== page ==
When an alien lifeform, the Rynax, takes up residence in the body of young girl Kurau, it’s a devastating blow for her father, who sees the daughter he loves become someone else, but for Kurau and Rynax it’s the beginning of a whole new life – but the unique abilities that Rynax gives means that others soon take an interest that may not be healthy for Kurau…
What they say
Her name is Kurau, and in a world of mercenary agents, she’s the cream of the elite; a master martial artist and thief so skilled that no secret or objective is beyond her grasp. The greatest secret of all, however, is the one Kurau conceals inside herself. The freak result of a disastrous experiment with a new kind of energy, Kurau’s body has been fused with a binary alien life form called the Rynax. Every second Kurau lives is lived twice; one alien sharing her consciousness, the other still waiting to be born… and now none of those lives may last very long! The truth about Kurau has begun to leak out, a worldwide manhunt has been launched, and now the ultimate agent is the ultimate target.
The audio for this release is provided in Japanese 2.0 and English 5.1. I listened to the Japanese track for this review. It’s another competent stereo mix, with decent directionality adding a feeling of depth to the on-screen action. There were no apparent encoding problems or dropouts.
The video is presented in its original full-frame aspect, and it’s a good-looking release. There’s a wide range of locations used throughout the series, and there’s been a good amount of effort put into to making them look unique and detailed – all good, and it helps make it that bit easier to get into the setting. Fortunately, the transfer doesn’t spoil the experience, either – colors and detail all come across clearly, and apart from some minor color banding on gradients there were no obvious issues.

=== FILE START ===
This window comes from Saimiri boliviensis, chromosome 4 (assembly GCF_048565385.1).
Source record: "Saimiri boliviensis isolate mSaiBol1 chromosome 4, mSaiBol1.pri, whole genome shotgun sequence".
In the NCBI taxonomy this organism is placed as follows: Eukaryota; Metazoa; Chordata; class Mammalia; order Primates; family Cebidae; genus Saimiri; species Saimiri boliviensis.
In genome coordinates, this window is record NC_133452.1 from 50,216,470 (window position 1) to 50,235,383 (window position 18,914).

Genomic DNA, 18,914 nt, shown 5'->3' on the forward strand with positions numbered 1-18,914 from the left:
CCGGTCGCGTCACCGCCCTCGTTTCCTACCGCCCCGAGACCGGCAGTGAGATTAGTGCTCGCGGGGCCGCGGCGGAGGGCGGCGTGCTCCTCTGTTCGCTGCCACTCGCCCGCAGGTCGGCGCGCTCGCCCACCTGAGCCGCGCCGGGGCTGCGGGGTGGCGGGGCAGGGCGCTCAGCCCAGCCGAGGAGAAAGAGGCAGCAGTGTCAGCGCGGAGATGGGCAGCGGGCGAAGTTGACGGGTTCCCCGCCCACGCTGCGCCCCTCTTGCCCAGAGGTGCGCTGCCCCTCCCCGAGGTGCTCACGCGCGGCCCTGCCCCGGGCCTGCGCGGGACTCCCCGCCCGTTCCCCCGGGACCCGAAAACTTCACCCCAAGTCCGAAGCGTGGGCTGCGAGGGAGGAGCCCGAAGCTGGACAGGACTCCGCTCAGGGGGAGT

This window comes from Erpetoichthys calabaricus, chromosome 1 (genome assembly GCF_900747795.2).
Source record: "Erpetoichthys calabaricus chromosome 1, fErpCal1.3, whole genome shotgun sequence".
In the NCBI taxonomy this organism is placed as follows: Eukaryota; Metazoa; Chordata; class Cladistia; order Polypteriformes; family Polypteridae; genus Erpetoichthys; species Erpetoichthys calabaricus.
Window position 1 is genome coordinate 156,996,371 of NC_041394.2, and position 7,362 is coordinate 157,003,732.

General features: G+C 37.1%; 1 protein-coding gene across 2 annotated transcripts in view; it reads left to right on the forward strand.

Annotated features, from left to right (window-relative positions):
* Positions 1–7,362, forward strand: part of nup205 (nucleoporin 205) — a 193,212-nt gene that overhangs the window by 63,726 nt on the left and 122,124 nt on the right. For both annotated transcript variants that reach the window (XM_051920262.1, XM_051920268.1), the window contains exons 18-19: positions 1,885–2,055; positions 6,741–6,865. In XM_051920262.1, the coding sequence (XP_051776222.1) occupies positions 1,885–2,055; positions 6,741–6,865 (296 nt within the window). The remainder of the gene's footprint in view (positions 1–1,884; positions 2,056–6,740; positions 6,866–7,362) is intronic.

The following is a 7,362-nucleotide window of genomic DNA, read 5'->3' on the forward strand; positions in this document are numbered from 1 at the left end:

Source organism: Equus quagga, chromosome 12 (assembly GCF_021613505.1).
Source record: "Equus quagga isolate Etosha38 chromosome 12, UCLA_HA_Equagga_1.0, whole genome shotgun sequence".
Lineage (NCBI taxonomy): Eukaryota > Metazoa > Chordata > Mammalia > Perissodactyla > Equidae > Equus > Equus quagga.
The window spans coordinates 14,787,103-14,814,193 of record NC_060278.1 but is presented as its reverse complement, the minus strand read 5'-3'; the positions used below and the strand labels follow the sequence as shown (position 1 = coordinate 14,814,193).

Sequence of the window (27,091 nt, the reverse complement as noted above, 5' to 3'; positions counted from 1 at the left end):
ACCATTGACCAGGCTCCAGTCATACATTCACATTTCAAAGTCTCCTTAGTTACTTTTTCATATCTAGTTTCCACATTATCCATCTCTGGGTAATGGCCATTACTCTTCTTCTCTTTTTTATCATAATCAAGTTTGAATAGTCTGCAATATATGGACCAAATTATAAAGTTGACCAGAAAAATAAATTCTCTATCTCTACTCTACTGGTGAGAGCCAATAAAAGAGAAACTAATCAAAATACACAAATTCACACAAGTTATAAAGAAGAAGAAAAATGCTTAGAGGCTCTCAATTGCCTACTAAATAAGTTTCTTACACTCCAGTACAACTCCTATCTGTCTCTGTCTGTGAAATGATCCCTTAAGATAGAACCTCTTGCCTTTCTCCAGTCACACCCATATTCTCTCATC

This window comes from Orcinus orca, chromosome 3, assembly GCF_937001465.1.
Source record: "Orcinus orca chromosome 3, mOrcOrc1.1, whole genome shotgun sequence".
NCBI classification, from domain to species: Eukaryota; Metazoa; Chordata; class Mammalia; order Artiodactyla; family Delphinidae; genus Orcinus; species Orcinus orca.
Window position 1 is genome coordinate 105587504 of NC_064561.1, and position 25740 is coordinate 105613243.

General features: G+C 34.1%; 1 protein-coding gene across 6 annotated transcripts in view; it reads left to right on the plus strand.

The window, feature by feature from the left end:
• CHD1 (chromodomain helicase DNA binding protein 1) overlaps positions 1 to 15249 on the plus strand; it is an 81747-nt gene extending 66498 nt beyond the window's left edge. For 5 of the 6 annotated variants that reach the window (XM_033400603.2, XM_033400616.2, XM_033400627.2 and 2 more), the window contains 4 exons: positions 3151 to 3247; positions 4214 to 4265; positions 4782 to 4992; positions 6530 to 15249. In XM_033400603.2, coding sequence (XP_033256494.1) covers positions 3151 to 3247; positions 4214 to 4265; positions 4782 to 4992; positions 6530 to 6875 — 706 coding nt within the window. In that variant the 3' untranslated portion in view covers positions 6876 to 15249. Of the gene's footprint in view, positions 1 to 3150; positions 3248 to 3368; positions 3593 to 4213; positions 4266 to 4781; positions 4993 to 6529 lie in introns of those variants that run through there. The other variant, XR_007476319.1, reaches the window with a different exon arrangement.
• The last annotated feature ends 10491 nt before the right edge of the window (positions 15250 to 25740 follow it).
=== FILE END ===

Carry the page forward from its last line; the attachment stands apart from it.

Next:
A flimsy card box contains two thinpak cases, each containing two discs. The front cover of the box pictures Kurau in an action pose, with the rear having a series of screenshots from the series and some promotional blurb, while the set’s technical information is on a small panel hidden away on the bottom edge of the box. The thinpaks are both clear cases, with both the outer and inner sides of the covers carrying artwork of Kurau & Christmas; the rear of each case also carries an episode listing. Kurau, Christmas, Doug and Ayaka grace the disc covers. Overall, the packaging hardly screams ‘quality’, but it’s decent enough to look at and won’t take up too much space on the shelf.